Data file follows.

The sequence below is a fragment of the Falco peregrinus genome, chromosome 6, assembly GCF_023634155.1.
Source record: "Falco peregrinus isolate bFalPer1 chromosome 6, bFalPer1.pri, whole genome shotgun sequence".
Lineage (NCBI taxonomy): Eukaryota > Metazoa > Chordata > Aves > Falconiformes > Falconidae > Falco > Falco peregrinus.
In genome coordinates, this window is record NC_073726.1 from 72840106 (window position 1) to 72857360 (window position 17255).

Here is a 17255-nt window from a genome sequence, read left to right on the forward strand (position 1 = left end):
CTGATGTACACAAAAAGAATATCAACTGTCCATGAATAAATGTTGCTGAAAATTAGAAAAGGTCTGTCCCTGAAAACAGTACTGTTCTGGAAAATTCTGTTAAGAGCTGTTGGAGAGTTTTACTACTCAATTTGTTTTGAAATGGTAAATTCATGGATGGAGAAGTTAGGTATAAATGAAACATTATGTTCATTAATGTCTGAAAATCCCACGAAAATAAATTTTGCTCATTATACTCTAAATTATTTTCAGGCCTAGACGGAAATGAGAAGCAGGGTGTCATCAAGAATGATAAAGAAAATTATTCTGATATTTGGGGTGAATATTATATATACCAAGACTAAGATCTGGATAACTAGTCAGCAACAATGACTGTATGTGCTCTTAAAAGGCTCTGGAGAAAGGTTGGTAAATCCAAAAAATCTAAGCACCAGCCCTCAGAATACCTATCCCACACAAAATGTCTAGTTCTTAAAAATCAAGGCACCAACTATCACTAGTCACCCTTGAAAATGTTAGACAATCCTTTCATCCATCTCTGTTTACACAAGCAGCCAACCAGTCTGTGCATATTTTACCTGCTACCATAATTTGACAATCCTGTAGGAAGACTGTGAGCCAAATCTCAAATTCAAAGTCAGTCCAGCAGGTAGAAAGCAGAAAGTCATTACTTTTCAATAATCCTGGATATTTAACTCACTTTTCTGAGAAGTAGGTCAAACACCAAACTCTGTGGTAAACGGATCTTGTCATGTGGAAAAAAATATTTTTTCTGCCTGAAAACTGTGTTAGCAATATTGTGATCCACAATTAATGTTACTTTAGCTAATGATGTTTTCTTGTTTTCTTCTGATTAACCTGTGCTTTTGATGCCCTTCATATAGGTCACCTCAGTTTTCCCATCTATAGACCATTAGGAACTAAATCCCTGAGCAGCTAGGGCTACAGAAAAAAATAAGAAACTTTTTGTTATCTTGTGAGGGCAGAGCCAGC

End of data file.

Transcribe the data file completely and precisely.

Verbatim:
The sequence below is a fragment of the Falco peregrinus genome, chromosome 6, assembly GCF_023634155.1.
Source record: "Falco peregrinus isolate bFalPer1 chromosome 6, bFalPer1.pri, whole genome shotgun sequence".
Lineage (NCBI taxonomy): Eukaryota > Metazoa > Chordata > Aves > Falconiformes > Falconidae > Falco > Falco peregrinus.
In genome coordinates, this window is record NC_073726.1 from 72840106 (window position 1) to 72857360 (window position 17255).

Here is a 17255-nt window from a genome sequence, read left to right on the forward strand (position 1 = left end):
CTGATGTACACAAAAAGAATATCAACTGTCCATGAATAAATGTTGCTGAAAATTAGAAAAGGTCTGTCCCTGAAAACAGTACTGTTCTGGAAAATTCTGTTAAGAGCTGTTGGAGAGTTTTACTACTCAATTTGTTTTGAAATGGTAAATTCATGGATGGAGAAGTTAGGTATAAATGAAACATTATGTTCATTAATGTCTGAAAATCCCACGAAAATAAATTTTGCTCATTATACTCTAAATTATTTTCAGGCCTAGACGGAAATGAGAAGCAGGGTGTCATCAAGAATGATAAAGAAAATTATTCTGATATTTGGGGTGAATATTATATATACCAAGACTAAGATCTGGATAACTAGTCAGCAACAATGACTGTATGTGCTCTTAAAAGGCTCTGGAGAAAGGTTGGTAAATCCAAAAAATCTAAGCACCAGCCCTCAGAATACCTATCCCACACAAAATGTCTAGTTCTTAAAAATCAAGGCACCAACTATCACTAGTCACCCTTGAAAATGTTAGACAATCCTTTCATCCATCTCTGTTTACACAAGCAGCCAACCAGTCTGTGCATATTTTACCTGCTACCATAATTTGACAATCCTGTAGGAAGACTGTGAGCCAAATCTCAAATTCAAAGTCAGTCCAGCAGGTAGAAAGCAGAAAGTCATTACTTTTCAATAATCCTGGATATTTAACTCACTTTTCTGAGAAGTAGGTCAAACACCAAACTCTGTGGTAAACGGATCTTGTCATGTGGAAAAAAATATTTTTTCTGCCTGAAAACTGTGTTAGCAATATTGTGATCCACAATTAATGTTACTTTAGCTAATGATGTTTTCTTGTTTTCTTCTGATTAACCTGTGCTTTTGATGCCCTTCATATAGGTCACCTCAGTTTTCCCATCTATAGACCATTAGGAACTAAATCCCTGAGCAGCTAGGGCTACAGAAAAAAATAAGAAACTTTTTGTTATCTTGTGAGGGCAGAGCCAGC